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Shale gas production facing double hurdle

2013-06-25 11:14 Shanghai Daily Web Editor: qindexing

Recent progress in China's shale gas sector has convinced some analysts that the unconventional fuel has a commercial future here, but the regulatory framework and water issues remained key barriers to rapid development.

After spending two days visiting drilling operations in Sichuan Province, the "shale capital" of China, analysts at Sanford C. Bernstein concluded that flow rates were better than expected and costs lower than forecast.

They visited the Changning block, a key shale site highlighted in China's current five-year plan for development of the industry.

Shale gas has become a game-changer in the US energy industry, and China is hoping to duplicate that success. It's all part of a broader national strategy to cut reliance on coal and oil and to protect the environment.

Though China possesses the biggest shale potential outside the US, it has yet to produce any shale commercially, mainly because of technical challenges. The government aims to start initial commercial production before 2015.

In the US, advances in horizontal drilling and hydraulic fracturing have successfully unlocked, at low cost, deposits trapped in formations previously thought unreachable.

In order to advance China's technology and technical expertise, the nation has opened some shale resources to foreign companies, and Chinese companies have acquired companies and assets overseas.

Although the government has announced ambitious targets for shale gas production by 2015, there has been little public information on progress to date. The Bernstein visit provided some rare, positive insights into China's technical capabilities as a major shale gas producer.

In the Changning block, 15 wells are being drilled to assess feasibility ahead of any decision on full-scale development, according to Bernstein. These wells typically take 60 days to drill and cost around US$8.2 million each, higher than in the US but below earlier estimates of between US$10 million and US$15 million.

Better than US

The one well in the appraisal program that has been stimulated so far reported an "impressive" flow rate of 150,000 cubic meters per day, equal to or better than the US, according to the brokerage firm's report.

"In short, shale development in China looks like it will be commercial," Bernstein analysts, led by Neil Beveridge, said in a recent note.

"Despite this, the regulatory environment and water management remain the two biggest barriers to rapid development of the sector and suggest material volumes are still some way off unless reform happens."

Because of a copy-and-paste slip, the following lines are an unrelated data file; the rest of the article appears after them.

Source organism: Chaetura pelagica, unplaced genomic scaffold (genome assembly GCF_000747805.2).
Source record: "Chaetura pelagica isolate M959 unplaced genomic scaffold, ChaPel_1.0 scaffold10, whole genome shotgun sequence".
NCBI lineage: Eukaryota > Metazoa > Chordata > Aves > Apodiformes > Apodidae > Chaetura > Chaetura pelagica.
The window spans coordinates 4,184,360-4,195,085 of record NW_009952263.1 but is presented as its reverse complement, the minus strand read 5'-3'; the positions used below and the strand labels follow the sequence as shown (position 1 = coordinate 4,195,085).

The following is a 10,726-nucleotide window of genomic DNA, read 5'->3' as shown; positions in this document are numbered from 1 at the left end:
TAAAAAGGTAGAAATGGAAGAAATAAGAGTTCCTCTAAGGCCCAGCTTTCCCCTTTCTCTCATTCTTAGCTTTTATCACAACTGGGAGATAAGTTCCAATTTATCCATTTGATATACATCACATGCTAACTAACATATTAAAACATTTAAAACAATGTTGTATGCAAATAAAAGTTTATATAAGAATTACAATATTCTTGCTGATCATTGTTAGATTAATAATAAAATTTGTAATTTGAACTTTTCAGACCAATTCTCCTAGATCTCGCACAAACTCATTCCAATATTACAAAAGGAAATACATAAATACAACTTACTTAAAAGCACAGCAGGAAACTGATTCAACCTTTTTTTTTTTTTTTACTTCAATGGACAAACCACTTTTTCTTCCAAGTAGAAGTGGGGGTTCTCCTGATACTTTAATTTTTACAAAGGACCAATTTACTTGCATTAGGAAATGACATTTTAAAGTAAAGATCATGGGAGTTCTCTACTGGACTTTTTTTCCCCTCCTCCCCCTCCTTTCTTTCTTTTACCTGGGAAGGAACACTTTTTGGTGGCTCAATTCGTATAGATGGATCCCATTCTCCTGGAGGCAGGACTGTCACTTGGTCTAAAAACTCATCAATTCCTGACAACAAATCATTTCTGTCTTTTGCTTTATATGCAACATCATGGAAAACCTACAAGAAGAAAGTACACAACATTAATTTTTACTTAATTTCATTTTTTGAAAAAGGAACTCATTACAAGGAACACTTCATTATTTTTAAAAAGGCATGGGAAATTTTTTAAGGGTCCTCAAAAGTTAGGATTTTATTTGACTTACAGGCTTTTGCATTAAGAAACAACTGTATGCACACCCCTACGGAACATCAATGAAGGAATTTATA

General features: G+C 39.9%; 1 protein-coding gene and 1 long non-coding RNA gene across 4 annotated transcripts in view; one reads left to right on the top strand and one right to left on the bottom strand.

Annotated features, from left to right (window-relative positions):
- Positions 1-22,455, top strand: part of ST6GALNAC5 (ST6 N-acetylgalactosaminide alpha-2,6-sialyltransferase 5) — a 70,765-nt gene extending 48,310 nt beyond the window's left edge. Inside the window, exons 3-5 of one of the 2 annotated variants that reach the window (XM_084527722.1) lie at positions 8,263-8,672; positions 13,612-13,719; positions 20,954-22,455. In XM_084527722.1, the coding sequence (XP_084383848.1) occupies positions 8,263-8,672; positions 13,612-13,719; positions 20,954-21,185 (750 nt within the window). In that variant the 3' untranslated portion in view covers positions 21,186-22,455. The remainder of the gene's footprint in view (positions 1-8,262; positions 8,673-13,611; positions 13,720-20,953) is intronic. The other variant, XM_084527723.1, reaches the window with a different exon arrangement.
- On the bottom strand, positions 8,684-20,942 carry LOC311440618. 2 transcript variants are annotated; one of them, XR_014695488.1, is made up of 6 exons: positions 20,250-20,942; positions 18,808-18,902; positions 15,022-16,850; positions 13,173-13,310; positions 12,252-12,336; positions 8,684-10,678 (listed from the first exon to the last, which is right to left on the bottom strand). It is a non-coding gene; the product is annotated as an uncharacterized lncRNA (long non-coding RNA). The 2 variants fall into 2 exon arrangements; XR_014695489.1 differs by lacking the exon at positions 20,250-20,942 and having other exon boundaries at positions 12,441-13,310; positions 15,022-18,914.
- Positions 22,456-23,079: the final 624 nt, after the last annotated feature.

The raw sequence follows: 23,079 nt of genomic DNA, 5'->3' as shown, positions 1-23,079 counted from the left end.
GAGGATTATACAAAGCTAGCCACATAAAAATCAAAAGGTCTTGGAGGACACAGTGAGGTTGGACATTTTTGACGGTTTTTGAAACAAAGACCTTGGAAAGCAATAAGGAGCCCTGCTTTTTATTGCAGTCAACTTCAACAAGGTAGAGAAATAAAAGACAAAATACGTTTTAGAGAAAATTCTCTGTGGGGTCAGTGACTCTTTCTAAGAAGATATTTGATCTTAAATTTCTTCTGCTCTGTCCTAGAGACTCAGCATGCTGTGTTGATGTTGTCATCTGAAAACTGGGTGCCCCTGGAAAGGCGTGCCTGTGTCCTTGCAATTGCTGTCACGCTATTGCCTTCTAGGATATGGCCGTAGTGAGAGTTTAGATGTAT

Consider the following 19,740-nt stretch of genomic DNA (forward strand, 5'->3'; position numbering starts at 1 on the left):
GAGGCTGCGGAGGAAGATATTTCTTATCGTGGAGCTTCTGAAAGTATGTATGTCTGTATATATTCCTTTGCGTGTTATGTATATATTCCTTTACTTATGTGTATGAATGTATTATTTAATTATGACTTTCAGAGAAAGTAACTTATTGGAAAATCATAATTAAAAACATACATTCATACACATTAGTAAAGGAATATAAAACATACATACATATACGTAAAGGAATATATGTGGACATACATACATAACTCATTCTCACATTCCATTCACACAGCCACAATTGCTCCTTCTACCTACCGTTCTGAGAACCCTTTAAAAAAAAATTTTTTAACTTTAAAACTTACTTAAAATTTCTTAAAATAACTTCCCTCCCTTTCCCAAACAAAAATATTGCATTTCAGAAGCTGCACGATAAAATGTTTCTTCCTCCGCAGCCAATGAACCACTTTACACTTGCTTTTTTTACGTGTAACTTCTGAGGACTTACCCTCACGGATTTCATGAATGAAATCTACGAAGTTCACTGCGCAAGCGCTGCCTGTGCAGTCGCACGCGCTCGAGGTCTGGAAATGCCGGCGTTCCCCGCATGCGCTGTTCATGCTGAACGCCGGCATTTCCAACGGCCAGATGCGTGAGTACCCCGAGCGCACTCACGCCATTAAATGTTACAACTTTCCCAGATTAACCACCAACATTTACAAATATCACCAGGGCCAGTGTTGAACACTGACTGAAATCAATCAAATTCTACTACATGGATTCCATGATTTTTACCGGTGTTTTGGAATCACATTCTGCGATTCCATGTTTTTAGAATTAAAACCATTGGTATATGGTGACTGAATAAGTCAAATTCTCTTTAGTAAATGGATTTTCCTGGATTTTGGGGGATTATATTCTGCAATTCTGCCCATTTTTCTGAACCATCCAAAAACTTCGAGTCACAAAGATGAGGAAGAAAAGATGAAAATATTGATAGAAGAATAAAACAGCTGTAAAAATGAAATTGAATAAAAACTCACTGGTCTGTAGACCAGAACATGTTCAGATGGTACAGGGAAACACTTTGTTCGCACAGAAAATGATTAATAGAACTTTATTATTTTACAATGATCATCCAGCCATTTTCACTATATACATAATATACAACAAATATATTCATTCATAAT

While water is abundant in Sichuan, clean water is less so. Local people are concerned about possible surface water contamination from shale operations. That's in addition to challenging terrain and lack of pipeline capacity, the analysts said.

Last week, China National Petroleum Corp said it had started building the country's first dedicated shale gas pipeline to link gas wells in Changning to other provinces. But it didn't give a timeframe. In small volumes, the gas could be compressed and trucked.

Beveridge said China needs to improve the current regulatory framework. He cited reform in natural gas pricing - currently strictly regulated - and better upstream oil and gas asset access for non-state companies.

China has held two auctions for shale blocks since 2011, which marked the start of commercial exploration. Winners were mainly state-backed companies.

The US last month opened a new era of energy exports, authorizing the Freeport LNG project in Texas to export gas to countries without free trade agreements with the US. This was the first such approval granted in two years, amid heated debate over how best to benefit from the shale revolution. US manufacturers, like chemical companies and steel mills, are against worldwide gas sales approval, saying it will hurt their competitive edge.

A recent Deloitte report said shale gas is expected to remain a largely regional source of energy over the next three years, with an uncertain impact on the global energy market past that timeframe.

It is "highly unlikely" that China will emerge as a shale exporter because of rising domestic demand and exploration challenges, said Charles Yeung, leader of China energy and resources at the consulting and accounting firm.

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